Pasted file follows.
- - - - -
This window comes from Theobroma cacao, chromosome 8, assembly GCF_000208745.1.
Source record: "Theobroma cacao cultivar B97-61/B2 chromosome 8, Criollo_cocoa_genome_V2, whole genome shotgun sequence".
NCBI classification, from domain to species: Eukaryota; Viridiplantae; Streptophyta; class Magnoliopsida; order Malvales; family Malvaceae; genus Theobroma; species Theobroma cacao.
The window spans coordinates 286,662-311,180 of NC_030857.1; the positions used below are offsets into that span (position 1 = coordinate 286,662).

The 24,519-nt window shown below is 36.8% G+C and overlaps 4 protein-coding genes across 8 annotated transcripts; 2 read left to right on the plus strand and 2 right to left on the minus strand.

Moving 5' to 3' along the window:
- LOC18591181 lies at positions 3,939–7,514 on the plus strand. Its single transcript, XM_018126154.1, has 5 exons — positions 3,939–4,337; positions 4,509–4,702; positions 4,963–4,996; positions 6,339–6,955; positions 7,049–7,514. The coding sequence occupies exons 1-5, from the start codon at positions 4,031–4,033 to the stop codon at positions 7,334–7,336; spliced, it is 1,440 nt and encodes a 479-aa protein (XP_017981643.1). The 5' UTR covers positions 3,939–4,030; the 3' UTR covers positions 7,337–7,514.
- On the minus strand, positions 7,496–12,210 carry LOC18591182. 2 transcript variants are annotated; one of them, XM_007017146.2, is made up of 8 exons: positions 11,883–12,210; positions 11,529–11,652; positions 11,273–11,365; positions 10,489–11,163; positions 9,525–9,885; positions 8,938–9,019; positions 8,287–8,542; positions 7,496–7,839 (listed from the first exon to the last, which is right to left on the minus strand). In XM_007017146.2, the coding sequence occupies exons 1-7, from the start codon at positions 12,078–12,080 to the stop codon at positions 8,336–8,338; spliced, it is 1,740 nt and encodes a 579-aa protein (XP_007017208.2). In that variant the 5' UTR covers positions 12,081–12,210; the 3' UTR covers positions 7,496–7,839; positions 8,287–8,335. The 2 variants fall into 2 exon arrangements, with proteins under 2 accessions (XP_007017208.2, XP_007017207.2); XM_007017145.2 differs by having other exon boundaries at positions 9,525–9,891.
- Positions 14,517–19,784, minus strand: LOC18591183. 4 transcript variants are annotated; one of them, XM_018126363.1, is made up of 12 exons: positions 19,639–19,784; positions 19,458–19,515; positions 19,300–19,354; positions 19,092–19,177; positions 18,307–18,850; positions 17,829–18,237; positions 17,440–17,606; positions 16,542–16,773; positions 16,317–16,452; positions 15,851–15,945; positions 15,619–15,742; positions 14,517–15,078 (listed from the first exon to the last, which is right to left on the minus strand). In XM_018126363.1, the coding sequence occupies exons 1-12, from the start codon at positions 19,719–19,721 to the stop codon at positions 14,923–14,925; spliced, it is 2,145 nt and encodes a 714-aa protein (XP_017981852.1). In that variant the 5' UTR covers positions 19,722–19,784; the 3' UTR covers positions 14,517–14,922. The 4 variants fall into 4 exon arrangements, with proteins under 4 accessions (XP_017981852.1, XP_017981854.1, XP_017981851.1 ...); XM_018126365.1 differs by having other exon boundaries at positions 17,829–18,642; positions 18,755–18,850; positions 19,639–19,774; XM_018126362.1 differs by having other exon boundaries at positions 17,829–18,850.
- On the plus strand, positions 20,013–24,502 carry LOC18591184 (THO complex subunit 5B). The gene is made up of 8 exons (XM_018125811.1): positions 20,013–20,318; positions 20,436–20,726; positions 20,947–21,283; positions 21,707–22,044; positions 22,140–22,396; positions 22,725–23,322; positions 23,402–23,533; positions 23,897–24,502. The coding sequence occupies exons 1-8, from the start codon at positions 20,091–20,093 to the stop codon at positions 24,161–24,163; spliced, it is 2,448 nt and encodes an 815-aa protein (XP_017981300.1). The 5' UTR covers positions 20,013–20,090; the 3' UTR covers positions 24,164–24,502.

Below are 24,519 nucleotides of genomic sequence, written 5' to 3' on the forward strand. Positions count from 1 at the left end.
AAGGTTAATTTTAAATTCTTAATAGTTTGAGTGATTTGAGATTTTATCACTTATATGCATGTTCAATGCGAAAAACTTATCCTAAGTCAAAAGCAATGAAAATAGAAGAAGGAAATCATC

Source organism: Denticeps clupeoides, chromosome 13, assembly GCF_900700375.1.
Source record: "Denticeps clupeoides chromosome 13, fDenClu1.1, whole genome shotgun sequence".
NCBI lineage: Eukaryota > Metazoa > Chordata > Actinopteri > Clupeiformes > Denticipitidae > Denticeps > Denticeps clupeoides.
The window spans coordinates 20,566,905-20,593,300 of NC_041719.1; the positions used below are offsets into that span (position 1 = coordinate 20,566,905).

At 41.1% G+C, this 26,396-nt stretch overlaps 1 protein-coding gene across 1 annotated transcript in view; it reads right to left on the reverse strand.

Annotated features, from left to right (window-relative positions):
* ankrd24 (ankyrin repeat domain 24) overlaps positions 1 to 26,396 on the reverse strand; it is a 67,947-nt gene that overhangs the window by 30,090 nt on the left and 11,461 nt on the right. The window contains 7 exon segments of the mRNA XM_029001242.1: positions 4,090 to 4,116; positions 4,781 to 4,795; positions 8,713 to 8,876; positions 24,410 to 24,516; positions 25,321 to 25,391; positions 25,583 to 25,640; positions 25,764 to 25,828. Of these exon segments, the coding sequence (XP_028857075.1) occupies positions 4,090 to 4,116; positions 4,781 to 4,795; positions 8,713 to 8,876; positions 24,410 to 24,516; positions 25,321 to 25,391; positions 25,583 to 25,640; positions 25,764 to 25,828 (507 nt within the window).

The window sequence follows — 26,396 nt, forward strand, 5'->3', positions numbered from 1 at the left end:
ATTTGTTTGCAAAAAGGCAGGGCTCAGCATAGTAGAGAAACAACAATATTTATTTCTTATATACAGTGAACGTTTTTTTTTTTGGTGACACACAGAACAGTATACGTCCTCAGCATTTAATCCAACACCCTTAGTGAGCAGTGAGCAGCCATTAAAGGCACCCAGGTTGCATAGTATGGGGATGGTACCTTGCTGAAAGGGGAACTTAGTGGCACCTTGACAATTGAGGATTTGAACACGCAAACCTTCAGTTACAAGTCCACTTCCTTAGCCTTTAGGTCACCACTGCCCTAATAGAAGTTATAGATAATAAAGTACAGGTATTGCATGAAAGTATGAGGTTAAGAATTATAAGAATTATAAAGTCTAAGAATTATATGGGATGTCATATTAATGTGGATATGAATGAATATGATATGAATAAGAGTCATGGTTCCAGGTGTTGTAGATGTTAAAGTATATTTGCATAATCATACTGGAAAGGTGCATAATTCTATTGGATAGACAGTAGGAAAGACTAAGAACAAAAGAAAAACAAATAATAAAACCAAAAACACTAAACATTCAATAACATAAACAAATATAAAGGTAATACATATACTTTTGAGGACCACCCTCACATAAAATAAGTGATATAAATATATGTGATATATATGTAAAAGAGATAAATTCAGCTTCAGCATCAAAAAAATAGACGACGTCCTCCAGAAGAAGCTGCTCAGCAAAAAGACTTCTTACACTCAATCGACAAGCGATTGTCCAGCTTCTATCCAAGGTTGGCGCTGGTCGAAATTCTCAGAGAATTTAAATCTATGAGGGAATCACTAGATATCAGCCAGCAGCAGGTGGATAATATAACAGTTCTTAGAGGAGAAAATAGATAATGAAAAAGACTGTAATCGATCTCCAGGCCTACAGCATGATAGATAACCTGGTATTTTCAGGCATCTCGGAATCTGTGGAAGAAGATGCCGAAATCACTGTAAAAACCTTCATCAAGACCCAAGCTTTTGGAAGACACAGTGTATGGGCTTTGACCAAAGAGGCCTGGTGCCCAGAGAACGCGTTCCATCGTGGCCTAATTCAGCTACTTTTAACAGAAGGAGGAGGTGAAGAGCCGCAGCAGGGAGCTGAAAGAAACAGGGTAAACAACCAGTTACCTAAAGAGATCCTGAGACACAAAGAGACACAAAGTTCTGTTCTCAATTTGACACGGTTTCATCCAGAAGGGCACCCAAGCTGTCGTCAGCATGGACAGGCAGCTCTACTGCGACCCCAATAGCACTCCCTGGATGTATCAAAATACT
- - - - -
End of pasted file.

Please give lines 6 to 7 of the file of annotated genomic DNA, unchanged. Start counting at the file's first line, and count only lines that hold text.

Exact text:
Moving 5' to 3' along the window:
- LOC18591181 lies at positions 3,939–7,514 on the plus strand. Its single transcript, XM_018126154.1, has 5 exons — positions 3,939–4,337; positions 4,509–4,702; positions 4,963–4,996; positions 6,339–6,955; positions 7,049–7,514. The coding sequence occupies exons 1-5, from the start codon at positions 4,031–4,033 to the stop codon at positions 7,334–7,336; spliced, it is 1,440 nt and encodes a 479-aa protein (XP_017981643.1). The 5' UTR covers positions 3,939–4,030; the 3' UTR covers positions 7,337–7,514.